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Riverdale Newcomer Nicholas Barasch Discusses His Favorite Memories From The Set - Exclusive Interview

"Riverdale" has been a culture-making TV series since 2017, and The CW's teen hit has reached Season 7, its last, with plenty of questions left on the table. After attempting to redirect Bailey's Comet from destroying Riverdale at the end of Season 6, the characters were sent back to 1955 to save them from their untimely demise. But now Riverdale's residents are presented with a new host of social issues and no memory of their lives before.

Nicholas Barasch spoke with Looper about taking on the role of Julian Blossom, aka Cheryl Blossom's twin brother in an alternate timeline where Jason Blossom neither existed nor died. Barasch discussed getting into character as the season's apparent antagonist, which role on "Riverdale" he originally auditioned for, and how the show's final season is bringing everything back to where it began in Season 1. Though the actor shared that some "bizarre" moments are coming up in the next few episodes — perhaps joining the existing list of moments "Riverdale" went too far — fans wouldn't have it any other way.

Riverdale almost had a different Archie

You joined at a pretty unexpected point in the story, with this huge jump to 1955. Were you a fan of the show before you got the part of Julian?

Totally. I certainly wasn't as avid a watcher, but you can't not know about "Riverdale" and the impact it's had, so I was super excited to join and to even get an audition in the first place. I went in for Archie way back in the day, like 2016, which was fun, and so now I get to play a different redhead on the show. What could be better? It's so much fun.

Did you get called back in because they remembered you? 

No. I don't even know if they remember that I went for it. Luckily, I got a second chance.

What was it like getting on set and seeing this other Archie, this other version of the whole show?

Oh my God, incredible. These faces are faces I've [spent several years] seeing on billboards in New York, so to be all of a sudden in a scene with all of them in a classroom was super intimidating, but they're all lovely. It's a very kind, awesome group of people, and to be on the tail end of their whole journey is pretty cool.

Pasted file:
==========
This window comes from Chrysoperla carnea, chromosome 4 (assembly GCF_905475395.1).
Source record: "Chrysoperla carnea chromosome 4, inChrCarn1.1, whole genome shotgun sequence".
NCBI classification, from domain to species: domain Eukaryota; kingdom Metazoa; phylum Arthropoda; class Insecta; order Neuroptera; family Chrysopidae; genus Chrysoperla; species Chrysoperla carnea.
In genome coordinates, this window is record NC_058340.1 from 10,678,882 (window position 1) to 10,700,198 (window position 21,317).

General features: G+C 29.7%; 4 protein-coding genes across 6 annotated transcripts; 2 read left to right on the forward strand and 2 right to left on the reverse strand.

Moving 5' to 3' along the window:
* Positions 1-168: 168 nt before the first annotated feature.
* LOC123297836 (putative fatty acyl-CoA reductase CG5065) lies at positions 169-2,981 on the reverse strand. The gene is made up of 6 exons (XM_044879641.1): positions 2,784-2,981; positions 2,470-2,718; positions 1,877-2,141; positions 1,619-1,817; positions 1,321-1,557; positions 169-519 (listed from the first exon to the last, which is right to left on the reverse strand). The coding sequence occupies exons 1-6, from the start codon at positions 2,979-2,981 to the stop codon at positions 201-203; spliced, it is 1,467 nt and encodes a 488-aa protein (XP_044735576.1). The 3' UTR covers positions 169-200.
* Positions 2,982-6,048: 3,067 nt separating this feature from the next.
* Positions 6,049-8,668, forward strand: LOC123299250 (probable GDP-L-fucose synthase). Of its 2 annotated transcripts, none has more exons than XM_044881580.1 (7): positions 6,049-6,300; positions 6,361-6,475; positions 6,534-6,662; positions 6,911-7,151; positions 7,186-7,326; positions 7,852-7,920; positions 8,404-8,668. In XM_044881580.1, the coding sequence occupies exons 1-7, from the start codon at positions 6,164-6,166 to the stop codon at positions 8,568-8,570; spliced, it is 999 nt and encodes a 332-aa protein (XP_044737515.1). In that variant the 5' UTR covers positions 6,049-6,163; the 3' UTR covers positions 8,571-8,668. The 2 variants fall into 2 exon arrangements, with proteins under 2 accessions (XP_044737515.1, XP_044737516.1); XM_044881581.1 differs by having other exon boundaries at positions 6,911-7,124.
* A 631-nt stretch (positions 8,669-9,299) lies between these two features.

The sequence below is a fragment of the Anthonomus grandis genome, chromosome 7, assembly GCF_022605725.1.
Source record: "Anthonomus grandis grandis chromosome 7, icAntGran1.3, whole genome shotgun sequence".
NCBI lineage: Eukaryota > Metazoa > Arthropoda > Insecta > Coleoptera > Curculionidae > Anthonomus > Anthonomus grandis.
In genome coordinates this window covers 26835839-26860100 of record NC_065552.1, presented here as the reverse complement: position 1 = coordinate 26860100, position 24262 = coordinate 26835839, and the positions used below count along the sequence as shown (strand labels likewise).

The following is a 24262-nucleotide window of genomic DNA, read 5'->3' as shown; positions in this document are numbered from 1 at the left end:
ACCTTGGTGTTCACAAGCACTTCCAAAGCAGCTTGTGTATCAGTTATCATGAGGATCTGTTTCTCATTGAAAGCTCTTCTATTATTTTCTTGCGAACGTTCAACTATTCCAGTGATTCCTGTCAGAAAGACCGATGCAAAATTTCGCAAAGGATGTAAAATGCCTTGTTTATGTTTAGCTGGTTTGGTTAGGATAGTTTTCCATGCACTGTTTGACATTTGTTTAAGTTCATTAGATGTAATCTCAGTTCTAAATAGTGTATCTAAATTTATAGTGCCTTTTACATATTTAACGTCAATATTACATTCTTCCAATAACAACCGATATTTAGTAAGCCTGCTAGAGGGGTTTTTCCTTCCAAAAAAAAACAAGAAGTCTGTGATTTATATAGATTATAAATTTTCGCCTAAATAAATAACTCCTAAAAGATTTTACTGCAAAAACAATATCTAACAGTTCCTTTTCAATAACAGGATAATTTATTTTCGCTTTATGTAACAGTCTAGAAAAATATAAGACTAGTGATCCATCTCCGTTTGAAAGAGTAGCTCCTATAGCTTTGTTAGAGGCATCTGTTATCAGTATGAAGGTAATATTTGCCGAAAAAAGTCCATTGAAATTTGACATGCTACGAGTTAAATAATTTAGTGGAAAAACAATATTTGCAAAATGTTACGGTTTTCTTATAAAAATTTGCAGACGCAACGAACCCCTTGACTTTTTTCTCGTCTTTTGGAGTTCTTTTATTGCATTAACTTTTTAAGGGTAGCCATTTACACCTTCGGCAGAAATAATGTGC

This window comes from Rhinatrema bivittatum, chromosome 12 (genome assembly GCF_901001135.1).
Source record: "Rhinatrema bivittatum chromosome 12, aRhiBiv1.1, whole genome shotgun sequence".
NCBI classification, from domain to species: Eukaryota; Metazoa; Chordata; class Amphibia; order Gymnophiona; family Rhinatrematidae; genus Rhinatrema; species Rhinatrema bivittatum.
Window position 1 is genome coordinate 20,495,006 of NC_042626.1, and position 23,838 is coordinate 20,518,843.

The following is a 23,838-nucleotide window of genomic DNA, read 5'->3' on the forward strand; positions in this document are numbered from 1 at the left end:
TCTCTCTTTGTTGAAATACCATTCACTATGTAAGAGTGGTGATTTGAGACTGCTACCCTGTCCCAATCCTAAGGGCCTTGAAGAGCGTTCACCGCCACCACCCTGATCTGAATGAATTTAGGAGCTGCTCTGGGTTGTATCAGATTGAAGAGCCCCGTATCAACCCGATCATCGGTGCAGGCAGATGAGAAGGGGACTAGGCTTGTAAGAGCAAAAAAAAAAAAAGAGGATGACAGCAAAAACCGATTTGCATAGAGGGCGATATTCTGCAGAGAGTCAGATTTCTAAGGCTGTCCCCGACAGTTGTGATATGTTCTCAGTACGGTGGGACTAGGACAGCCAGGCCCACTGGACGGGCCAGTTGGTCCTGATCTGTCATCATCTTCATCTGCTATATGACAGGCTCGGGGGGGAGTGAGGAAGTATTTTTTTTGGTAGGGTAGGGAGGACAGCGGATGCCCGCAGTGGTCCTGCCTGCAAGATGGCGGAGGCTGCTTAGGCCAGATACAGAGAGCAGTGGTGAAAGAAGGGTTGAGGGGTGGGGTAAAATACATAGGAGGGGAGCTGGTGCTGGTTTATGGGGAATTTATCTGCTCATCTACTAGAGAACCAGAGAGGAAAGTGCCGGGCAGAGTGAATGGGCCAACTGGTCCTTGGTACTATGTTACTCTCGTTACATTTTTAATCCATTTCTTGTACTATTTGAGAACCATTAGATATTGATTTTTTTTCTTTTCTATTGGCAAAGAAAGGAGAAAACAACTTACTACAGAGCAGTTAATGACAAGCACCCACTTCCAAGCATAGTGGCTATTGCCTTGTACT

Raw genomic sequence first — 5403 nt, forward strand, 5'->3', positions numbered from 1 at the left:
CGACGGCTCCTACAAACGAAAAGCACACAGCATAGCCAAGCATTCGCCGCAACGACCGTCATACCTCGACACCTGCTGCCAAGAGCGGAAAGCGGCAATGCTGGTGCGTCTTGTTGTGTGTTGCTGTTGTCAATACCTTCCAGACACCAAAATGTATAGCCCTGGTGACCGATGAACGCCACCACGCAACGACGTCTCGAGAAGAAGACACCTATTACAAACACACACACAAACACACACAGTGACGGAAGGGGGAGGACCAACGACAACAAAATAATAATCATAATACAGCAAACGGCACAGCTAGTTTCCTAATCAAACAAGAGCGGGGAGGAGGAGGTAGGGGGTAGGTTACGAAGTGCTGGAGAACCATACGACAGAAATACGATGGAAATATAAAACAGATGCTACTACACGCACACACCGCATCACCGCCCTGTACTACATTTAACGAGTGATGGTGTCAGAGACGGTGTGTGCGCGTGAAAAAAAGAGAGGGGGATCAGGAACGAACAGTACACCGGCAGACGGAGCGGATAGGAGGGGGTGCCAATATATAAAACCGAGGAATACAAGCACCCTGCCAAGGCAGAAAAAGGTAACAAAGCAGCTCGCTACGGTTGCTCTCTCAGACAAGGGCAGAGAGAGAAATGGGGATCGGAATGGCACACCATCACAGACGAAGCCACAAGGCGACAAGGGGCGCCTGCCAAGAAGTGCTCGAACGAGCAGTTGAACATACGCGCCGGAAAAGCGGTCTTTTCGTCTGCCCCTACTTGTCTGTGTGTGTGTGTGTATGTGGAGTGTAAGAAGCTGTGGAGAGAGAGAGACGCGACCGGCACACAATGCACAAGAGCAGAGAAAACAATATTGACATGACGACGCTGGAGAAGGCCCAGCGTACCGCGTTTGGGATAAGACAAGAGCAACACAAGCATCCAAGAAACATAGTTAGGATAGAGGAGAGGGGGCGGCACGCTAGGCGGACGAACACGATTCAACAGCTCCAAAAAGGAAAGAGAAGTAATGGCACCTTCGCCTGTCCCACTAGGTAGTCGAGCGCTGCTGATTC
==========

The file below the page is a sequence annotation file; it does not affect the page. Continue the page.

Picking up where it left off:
Are there cast members you've gotten close to? I know you play Madelaine Petsch's [character's] twin, and you've been an awesome family.

Yes, we've definitely gotten closer on set. We shot a scene the other day that was a really nice moment between Julian and Cheryl. She's fantastic, and watching her has helped me definitely with my role, and we're siblings, so it's given me a lot to chew on in terms of what our characters are like and what our family's like.

That's a fierce family to join right away. How did you feel joining such an intense family unit?

So intense. People have a hard time, which I understand, separating the characters from the people. But meeting Nathalie [Boltt], I had only seen scenes of her be terrifying on the show, so to meet her and discover she's the sweetest, goofiest person and incredibly talented was such a blessing. Sitting down at that Thornhill dining room table, I was like, "All right, we can have a good time here. It's not as upright and intense as it looks."

Joining the show presented a learning curve

"Riverdale" is kind of a cross between the comic book genre, teen soap, fantasy, time travel. How does that stand out in terms of the projects you've done before?

Wildly different. I don't have a lot of TV on my resume to begin with, so to then step onto a show like this, with all these vibrant colors and huge sets and we're in the '50s, was super different and fun. 

This is random, but the only thing that usually happens when I get cast is people darken my eyebrows on set because I had very light blonde eyebrows, so that felt the same as other jobs.